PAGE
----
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Horseshoe Lake

Cass County, MN
Cass County, MN
Horseshoe Lake is located in Cass County, Minnesota. This lake is 225 acres in size. It is approximately 51 feet deep at its deepest point. When fishing, anglers can expect to catch a variety of fish including Bluegill, Brown Bullhead, Largemouth Bass, Northern Pike, Rock Bass, Walleye, Yellow Bullhead, Yellow Perch, Pumpkinseed and.
225 acres
51 feet
No ramp
Brown Bullhead
Largemouth Bass
Northern Pike
Rock Bass
Yellow Bullhead
Yellow Perch
White Sucker
NOTE: This list may not be all inclusive of all speices present in Horseshoe Lake.
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Horseshoe Lake is a 225-acre lake located near Backus, MN that has 3.4 miles of shoreline and a maximum depth of 51 feet. There is a Minnesota Department of Natural Resources (DNR) public access on the south shore about 0.5 mile north of State Highway 87. The DNR has classified Minnesotas lakes into 43 different classes based on physical, chemical and other characteristics. Horseshoe Lake is in Lake Class 23; lakes in this class are deep, clear lakes. This lake is primarily managed for northern pike, largemouth bass and walleye and secondarily for bluegill, black crappie, and yellow perch. In 2005, a suite of regulations will be implemented on Horseshoe Lake. The regulation suite consist of bag limit of three for walleye, bag limit of five for black crappie, and bag limit of five for sunfish, all northern pike under 30 inches have to be release with one over 30 inches in possession, and all largemouth bass greater than 12 inches have to be released. Few northern pike were captured in Horseshoe Lake and the catch rate has been historically low for Horseshoe Lake when compared to other Lake Class 23 lakes. The mean length for northern pike was 24 inches and fish up to 28 inches were sampled. Largemouth bass were abundant in Horseshoe Lake and captured in fair numbers with three different gear types (electrofishing, gill net, and trap net). The mean length was 11 inches and fish up to 18 inches were captured. Walleye were abundant in Horseshoe Lake and exceeded the long-range management goal for Horseshoe Lake. The mean length for walleye was 15 inches and fish up to 22 inches were sampled. The size structure of walleye consist of smaller fish with 95 % of the walleye sampled smaller than 15 inches. The abundant year-classes were 1999, 2001, 2002, and 2003, which will provide some good fishing in the future. Horseshoe Lake receives some stocking but there is some good natural reproduction for walleye occurring in the lake. Other fish species that are available to anglers to catch are bluegill, brown bullhead, pumpkinseed sunfish, rock bass, white sucker, yellow bullhead, and yellow perch. Anglers can help maintain or improve the quality of fishing by practicing selective harvest. Selective harvest allows for the harvest of smaller fish for table fare, but encourages release of medium- to large-sized fish. Releasing these fish can help maintain balance in the fish community in Horseshoe Lake and provide anglers the opportunity to catch more and larger fish in the future. Shoreline areas on the land and into the shallow water provide essential habitat for fish and wildlife that live in or near Minnesotas lakes. Overdeveloped shorelines cant support the fish, wildlife, and clean water that are associated with natural undeveloped lakes. The combined effects of all lakeshore owners "fixing up" their property can destroy a lakes valuable natural shorelines. Shoreline habitat consists of aquatic plants, woody plants and natural lake bottom soils. Plants in the water and at the waters edge provide habitat, prevent erosion and absorb excess nutrients. Shrubs, trees, and woody debris such as fallen trees or limbs provide good habitat both above and below the water and should be left in place. Natural lake bottom materials like silt or gravel are more ecologically productive than pure sand trucked in for a swimming beach. A tidy lawn and a sandy beach make great spots for sunbathing and swimming but do little to provide habitat for fish and wildlife. By leaving a buffer strip of natural vegetation along the shoreline, property owners can reduce erosion, help maintain water quality, and provide habitat and travel corridors for wildlife. Only if more lakeshore owners manage their shoreline in a natural condition can fish and wildlife populations on Minnesota lakes remain healthy and abundant. More specific information on protecting or restoring shorelines and watersheds is available through the local DNR Fisheries office.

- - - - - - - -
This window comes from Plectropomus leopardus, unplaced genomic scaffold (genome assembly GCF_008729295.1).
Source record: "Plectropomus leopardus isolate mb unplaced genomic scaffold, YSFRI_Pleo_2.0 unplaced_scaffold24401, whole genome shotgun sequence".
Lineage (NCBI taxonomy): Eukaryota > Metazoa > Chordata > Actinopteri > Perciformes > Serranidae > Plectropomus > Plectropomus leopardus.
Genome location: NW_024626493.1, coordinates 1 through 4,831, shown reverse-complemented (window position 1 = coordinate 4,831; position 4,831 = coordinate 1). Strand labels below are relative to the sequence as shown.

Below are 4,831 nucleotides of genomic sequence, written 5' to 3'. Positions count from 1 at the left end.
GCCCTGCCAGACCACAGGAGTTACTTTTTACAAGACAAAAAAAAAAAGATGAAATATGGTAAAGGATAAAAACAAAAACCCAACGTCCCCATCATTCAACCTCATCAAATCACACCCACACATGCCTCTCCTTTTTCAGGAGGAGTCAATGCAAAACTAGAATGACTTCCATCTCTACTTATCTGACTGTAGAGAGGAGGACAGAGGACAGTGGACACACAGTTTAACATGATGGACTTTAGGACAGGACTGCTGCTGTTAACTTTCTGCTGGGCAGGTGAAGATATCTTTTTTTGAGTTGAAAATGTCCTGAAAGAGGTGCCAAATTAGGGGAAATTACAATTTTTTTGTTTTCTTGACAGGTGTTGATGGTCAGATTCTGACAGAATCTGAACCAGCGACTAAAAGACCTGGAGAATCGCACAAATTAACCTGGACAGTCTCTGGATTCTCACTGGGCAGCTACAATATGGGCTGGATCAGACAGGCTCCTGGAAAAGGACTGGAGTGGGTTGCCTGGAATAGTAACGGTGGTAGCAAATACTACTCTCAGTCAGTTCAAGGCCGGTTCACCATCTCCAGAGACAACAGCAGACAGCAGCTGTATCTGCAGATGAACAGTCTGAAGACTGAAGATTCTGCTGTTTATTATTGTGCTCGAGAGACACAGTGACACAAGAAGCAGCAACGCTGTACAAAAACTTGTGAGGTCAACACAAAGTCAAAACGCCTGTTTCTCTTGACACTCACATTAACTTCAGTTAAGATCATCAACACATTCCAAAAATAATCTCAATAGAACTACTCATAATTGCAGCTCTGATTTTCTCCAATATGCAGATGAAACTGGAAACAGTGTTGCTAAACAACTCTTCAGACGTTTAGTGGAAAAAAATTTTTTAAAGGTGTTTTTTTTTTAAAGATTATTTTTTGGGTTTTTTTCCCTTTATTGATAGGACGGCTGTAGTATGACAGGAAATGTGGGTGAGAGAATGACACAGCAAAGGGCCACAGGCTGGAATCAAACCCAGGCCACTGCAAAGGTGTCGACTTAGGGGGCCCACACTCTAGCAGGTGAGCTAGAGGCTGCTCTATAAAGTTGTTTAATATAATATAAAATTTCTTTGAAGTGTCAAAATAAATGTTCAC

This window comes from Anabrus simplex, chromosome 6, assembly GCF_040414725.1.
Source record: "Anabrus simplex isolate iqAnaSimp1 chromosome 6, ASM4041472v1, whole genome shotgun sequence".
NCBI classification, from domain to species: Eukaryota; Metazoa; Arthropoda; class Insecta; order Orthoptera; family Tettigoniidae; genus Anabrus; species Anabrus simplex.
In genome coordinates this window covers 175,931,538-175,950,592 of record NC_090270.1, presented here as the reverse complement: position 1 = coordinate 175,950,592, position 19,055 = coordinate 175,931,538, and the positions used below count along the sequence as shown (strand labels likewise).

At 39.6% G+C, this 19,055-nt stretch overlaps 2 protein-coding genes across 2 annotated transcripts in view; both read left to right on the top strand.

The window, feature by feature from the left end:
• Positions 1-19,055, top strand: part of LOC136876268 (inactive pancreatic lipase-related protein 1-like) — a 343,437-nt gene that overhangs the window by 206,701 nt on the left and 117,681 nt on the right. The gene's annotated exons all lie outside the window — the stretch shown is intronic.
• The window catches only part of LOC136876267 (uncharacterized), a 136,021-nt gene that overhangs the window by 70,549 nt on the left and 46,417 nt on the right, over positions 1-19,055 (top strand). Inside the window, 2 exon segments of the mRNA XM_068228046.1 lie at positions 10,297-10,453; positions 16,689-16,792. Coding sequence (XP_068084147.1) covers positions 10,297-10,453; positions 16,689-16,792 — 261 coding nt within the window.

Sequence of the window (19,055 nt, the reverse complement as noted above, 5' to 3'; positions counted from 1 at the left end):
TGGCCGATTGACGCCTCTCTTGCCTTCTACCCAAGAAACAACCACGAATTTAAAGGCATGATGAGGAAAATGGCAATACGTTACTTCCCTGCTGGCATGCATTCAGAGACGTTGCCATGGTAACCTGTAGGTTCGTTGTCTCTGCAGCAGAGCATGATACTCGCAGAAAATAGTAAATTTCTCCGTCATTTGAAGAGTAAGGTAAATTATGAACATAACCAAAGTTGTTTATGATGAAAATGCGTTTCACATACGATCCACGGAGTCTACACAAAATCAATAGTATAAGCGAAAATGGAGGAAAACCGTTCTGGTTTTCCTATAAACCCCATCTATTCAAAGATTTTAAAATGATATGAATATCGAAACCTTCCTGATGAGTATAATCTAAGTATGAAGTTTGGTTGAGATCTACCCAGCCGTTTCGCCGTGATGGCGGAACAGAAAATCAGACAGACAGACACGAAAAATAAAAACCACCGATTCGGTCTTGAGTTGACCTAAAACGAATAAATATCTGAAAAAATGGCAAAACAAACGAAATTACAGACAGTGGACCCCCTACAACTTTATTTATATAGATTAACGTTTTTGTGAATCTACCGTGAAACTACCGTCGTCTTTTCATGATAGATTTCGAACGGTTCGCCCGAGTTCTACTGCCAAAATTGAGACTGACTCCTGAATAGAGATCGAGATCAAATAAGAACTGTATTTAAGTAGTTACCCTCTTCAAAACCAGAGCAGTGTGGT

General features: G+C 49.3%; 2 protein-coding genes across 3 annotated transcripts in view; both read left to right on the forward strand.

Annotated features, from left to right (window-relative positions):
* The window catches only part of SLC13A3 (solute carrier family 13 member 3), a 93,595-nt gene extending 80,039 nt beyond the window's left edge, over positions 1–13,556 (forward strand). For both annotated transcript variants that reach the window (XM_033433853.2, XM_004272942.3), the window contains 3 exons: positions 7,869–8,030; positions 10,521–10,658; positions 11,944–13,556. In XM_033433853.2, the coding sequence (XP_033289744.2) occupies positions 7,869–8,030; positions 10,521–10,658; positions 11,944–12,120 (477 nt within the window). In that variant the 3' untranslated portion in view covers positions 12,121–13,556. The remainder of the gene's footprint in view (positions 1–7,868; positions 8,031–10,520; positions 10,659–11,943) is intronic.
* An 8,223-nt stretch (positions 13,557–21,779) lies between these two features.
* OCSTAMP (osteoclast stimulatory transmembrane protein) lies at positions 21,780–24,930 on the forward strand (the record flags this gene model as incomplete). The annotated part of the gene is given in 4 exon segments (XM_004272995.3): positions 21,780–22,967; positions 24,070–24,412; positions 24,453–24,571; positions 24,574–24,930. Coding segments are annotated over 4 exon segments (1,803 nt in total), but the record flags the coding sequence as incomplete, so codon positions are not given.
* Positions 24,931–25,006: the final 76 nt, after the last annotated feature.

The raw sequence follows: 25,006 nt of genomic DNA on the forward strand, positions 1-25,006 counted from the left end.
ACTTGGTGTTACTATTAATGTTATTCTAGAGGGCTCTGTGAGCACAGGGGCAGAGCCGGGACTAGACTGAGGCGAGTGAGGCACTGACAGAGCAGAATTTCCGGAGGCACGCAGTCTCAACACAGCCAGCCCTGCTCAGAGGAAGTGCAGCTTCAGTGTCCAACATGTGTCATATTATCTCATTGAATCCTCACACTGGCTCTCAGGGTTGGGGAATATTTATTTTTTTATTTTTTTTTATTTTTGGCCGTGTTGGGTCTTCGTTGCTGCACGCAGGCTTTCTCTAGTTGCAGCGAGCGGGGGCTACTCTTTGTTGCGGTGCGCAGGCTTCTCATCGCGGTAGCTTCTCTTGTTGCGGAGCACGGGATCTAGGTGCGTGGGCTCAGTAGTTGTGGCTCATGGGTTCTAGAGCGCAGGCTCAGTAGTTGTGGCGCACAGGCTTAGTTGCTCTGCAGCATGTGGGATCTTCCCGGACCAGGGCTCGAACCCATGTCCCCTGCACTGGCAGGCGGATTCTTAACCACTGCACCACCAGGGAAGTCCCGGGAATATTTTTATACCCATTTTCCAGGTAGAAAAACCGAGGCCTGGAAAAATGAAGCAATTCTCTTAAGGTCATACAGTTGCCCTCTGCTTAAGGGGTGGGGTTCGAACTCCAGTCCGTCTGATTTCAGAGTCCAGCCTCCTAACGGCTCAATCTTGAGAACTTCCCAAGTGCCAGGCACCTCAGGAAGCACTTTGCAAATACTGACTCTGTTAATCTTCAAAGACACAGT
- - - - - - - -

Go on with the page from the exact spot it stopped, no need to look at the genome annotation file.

NOTICE: Lake-Link Inc assumes no responsibility or liability for any errors or omissions of the information for Horseshoe Lake. Although we strive to provide the most accurate information as we can the information contained in this page is provided on an "as is" basis with no guarantees of completeness, accuracy, usefulness or timeliness.
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